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M/S Mastering

Discussion in 'Audio Terms' started by audiokid, Jun 10, 2010.

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  1. audiokid

    audiokid Staff

    M-S Mastering
    The use of a middle (M) and a side (S) signal instead of the usual L/R (X/Y) signal can result in a much more selective and musical processing. The main reason for splitting the L & R stereo mix into M (sum of L and R) and S (the difference between L and R) is so that different processing can be performed on the M and S signals before they are re-combined into a new L and R.

    High-energy Middle signals (vocals, snare, bass guitars, etc.) are separated from Side signals (guitars, keyboards, cymbals, etc.). As a simple example, if you insert a high-pass filter on the S channel, when re-combined to L and R, all the low frequencies will now be located in the centre of the stereo image if any were off to one side previously.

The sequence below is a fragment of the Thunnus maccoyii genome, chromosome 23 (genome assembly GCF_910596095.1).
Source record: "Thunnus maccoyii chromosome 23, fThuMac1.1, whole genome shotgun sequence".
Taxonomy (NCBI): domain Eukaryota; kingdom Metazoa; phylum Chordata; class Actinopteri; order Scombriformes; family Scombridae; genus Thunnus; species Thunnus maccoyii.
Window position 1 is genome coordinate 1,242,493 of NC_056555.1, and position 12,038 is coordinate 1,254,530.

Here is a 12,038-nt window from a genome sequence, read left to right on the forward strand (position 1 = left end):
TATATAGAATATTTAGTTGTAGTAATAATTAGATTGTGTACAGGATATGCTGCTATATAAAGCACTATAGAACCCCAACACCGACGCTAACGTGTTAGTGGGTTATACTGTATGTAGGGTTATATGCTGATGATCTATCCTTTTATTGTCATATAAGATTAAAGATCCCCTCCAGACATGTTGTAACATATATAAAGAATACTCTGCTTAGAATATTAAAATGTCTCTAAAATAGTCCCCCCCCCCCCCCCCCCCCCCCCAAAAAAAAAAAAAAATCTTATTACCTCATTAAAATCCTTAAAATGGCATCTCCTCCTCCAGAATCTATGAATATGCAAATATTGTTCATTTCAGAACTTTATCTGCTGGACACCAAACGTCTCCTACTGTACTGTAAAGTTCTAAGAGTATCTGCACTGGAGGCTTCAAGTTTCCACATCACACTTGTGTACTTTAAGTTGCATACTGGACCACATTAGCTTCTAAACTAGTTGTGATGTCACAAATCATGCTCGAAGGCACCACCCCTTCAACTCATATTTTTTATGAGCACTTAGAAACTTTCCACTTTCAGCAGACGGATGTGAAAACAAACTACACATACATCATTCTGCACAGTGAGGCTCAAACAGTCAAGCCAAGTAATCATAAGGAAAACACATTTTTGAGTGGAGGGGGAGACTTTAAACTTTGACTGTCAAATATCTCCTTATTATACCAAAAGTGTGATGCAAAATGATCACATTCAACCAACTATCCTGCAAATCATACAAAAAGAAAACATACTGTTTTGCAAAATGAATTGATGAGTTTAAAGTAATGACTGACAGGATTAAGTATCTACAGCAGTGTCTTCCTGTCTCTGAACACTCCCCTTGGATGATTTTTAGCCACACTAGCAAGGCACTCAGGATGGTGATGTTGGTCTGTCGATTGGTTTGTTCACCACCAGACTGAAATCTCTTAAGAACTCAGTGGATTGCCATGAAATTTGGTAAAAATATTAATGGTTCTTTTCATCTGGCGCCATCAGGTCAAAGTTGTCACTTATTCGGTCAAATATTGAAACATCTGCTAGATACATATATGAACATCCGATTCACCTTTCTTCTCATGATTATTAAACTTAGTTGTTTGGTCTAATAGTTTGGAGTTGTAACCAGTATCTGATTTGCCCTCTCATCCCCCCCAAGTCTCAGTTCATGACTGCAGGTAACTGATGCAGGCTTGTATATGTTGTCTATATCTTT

Another example would be the use of different degrees and type of reverb on the M and S channels. Separate processing of the M and S channels can produce spatial ambiance that is not easily possible to create by direct processing of the L-R stereo mix.

    A compressor can be used to process one element instead of the whole mix. The same applies to any kind of processing, making the M-S matrix an indispensable element in the mastering stage.

    M-S encoding and decoding processes are identical and theoretically lossless, so can be performed in principle any number of times without signal degradation. As with analog summing, I have found empirically that more acoustically pleasing results can be obtained using external analog processing for these tasks than performing the M-S coding in the digital domain.
     

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